The passage quoted by Kuhn comes from Book IV, Chapter iii where Aristotle presents his own view of "weight and lightness"; since this is the Aristotelian view of "gravity" so to speak, let me add more quotations.

The motion of a thing towards its proper place must be regarded as analogous to other forms of generation and change. There are three forms of motion, change of size, change of form, and change of place, and in each one the change may be observed to proceed from opposites to opposites (or intermediate states). A thing does not change at random into anything else whatsoever. Similarly, any and every mover cannot affect any and every object, but just as what is capable of alteration is different from what is capable of growth, so is the cause of alternation different from the cause of growth. In the same way with locomotion we must suppose that there is no mere chance relationship between mover and moved. We may say, then, that the cause of motion upwards and downwards is equivelent to that which makes heavy or light, and the object of such motion is the potentially heavy or light, and motion towards its proper place is for each thing motion towards its proper form. ... It follows therefore that to ask the reason why fire moves upwards and earth downwards is the same as asking why the curable, when moved and changed qua curable, progresses towards health and not towards whiteness. ... Now whenever air is generated from water, a light thing from a heavy, it progresses to the upper region. Once arrived, it is light---no longer "becomes", but "is". Clearly then it is moving from potentiality to actuality, and that means attaining the place, quantity and quality proper to its actual state. It is for the same reason that what already is and exists as earth or fire moves towards its own place unless something prevents it. (On the Heavens, 345-351; 310a21-311a8)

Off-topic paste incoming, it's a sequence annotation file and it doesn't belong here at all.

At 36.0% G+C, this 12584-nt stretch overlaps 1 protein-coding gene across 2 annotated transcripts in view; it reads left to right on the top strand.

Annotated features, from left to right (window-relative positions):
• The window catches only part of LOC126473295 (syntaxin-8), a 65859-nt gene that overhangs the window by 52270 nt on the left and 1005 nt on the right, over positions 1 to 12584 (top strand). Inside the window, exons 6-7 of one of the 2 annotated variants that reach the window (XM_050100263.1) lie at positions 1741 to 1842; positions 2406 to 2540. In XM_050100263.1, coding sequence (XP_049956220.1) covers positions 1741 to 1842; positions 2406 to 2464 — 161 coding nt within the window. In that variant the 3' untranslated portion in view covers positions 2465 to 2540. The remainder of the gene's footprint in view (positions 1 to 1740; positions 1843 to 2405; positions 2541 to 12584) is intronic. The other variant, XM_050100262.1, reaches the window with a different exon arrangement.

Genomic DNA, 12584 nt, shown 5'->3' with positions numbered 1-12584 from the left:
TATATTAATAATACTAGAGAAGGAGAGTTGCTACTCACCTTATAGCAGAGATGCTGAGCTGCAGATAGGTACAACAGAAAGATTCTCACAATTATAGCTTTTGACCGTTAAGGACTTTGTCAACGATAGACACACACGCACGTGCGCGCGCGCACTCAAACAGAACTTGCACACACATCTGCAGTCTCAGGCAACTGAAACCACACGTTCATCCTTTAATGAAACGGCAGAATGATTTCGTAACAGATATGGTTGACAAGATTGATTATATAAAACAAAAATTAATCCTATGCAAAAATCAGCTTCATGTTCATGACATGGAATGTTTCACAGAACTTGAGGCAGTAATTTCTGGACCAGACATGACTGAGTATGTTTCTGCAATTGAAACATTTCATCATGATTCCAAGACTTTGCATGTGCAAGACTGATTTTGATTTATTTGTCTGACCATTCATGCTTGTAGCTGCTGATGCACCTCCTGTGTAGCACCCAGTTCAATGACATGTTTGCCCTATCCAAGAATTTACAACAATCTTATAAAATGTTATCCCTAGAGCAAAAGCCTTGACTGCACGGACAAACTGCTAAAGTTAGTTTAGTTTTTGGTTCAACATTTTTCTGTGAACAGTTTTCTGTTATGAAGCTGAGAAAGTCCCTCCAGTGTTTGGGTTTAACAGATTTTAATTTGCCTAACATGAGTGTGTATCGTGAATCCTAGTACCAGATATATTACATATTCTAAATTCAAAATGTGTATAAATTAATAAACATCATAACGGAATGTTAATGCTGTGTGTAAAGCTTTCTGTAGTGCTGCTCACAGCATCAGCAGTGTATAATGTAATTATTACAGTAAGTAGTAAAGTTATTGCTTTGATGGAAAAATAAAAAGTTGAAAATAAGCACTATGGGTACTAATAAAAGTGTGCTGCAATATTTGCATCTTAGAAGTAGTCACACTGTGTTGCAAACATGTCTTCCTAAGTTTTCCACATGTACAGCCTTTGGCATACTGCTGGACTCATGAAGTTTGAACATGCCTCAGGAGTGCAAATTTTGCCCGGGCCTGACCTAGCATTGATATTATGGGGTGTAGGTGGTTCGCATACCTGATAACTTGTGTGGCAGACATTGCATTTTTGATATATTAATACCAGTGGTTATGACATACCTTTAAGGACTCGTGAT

Here are clear statements of "proper place", and of change as "becoming" from potentiality to actuality. The sentence quoted by Kuhn appears in the first omitted part (...), and you can confirm that it is not out of context.

As many historians point out, "Aristotle was fired by the ambition to unify all the separate branches of natural philosophy" (Toulmin and Goodfield 1961, 92), and came to this view. You may see that Aristotle's view sketched above resembles, in some respects, more to the Einsteinian view than to the Newtonian view, but in other respects, quite the reverse!

The notion of "natural motion" survived, in some sense, even in general relativity. For what is a geodesic, if not the path of a "natural motion"? In the Newtonian mechanics, inertial motions were a substitute for "natural motion"; in general relativity, Einstein's field equations (together with boundary conditions etc.) generate metric, which in turn determines geodesics. Local inertial system (its other names are local Lorentzian system, free-float system, etc.) still plays an essential role in general relativity.



Kuhn, Thomas (1957) The Copernican Revolution, Harvard University Press.

Toulmin, S. and Goodfield, June (1961) The Fabric of the Heavens, Harper.


Last modified Sept. 20, 2007. (c) Soshichi Uchii